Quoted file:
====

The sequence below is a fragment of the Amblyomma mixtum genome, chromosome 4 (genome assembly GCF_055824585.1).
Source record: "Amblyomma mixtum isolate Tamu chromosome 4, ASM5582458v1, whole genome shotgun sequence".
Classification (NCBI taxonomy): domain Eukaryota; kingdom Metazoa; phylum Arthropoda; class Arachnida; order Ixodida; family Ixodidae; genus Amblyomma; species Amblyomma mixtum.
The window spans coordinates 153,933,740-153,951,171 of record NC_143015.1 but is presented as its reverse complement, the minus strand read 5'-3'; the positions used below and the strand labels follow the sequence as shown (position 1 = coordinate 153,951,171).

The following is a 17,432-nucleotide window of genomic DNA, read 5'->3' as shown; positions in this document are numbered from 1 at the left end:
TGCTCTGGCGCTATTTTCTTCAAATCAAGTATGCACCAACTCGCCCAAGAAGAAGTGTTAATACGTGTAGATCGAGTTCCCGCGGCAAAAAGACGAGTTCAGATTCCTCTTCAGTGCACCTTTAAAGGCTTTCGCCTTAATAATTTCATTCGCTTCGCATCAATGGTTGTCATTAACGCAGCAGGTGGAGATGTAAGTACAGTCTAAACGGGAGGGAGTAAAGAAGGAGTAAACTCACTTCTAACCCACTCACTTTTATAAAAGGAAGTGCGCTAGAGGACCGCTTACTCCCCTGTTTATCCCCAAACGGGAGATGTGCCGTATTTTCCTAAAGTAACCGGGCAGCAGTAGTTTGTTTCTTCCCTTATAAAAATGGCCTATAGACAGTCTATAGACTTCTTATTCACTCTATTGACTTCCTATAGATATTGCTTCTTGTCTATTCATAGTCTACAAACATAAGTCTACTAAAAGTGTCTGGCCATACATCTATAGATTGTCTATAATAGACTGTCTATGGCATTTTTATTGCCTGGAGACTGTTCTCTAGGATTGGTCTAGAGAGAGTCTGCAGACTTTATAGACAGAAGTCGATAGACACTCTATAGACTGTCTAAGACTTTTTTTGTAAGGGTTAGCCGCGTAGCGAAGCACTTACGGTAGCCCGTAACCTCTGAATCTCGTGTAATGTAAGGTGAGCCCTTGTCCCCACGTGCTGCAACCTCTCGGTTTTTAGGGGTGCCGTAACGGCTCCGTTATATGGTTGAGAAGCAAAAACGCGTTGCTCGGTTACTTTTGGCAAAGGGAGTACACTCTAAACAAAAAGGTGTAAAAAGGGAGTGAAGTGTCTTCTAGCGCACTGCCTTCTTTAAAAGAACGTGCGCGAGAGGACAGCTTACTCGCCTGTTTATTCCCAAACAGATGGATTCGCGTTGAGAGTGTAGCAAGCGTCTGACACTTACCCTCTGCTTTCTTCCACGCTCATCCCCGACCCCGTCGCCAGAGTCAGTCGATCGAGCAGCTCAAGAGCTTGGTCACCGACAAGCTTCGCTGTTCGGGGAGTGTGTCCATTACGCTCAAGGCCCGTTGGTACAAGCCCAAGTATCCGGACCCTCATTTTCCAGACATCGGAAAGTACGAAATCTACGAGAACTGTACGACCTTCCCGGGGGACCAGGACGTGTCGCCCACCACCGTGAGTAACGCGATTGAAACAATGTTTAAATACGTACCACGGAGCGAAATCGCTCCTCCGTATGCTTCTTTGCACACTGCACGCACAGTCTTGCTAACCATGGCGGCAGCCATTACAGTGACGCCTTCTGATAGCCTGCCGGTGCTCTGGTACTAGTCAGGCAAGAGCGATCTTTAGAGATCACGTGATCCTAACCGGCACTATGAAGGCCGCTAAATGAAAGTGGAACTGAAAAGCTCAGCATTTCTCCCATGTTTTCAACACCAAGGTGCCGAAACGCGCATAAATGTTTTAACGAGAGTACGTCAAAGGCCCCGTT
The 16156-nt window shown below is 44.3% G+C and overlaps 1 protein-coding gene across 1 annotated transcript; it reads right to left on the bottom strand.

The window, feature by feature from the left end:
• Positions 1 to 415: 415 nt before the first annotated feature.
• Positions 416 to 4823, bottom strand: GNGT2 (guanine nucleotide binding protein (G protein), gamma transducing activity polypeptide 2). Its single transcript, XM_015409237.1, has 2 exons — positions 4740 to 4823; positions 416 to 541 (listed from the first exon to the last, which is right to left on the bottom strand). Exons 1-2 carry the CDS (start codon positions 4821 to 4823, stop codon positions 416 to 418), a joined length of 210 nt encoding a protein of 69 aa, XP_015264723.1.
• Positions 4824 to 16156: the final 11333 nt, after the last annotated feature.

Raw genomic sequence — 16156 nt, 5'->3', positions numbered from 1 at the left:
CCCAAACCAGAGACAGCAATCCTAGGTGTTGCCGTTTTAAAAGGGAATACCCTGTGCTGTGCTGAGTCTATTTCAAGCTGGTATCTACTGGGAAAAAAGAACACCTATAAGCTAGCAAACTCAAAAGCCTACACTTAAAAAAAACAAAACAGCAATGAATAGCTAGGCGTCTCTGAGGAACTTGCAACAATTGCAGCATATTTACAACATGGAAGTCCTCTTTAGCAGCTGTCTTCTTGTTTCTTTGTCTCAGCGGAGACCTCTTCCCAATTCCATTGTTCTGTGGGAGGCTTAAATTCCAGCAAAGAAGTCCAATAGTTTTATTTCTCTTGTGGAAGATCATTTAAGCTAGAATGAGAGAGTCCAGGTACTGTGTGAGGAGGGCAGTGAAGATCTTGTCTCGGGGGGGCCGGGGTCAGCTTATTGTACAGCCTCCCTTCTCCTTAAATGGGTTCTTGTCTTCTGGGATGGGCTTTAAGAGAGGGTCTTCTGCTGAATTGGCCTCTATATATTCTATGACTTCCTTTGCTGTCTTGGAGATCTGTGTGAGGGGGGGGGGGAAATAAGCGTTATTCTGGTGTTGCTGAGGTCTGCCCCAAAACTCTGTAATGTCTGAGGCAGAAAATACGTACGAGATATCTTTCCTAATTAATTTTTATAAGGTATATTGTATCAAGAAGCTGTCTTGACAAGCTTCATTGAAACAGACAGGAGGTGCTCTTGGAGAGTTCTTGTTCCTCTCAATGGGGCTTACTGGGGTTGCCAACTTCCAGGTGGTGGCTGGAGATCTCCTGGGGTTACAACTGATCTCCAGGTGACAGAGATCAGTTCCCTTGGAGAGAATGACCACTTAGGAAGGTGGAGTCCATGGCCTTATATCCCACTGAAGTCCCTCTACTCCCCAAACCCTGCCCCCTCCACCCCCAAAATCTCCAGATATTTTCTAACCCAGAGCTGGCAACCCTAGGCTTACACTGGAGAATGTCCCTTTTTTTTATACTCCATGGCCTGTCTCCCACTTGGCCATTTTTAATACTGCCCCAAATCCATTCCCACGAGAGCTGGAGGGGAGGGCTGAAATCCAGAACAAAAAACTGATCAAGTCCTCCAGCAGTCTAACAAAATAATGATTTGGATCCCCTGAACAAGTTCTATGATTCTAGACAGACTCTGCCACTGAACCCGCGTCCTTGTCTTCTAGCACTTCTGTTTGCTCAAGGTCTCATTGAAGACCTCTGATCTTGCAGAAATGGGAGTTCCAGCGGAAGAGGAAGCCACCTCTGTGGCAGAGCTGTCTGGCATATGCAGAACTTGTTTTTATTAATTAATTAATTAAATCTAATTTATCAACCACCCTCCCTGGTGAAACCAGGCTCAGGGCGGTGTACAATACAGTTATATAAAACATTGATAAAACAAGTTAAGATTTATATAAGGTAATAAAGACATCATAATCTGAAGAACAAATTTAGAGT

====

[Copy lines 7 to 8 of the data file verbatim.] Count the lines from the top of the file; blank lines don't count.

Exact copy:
The 16156-nt window shown below is 44.3% G+C and overlaps 1 protein-coding gene across 1 annotated transcript; it reads right to left on the bottom strand.

The window, feature by feature from the left end: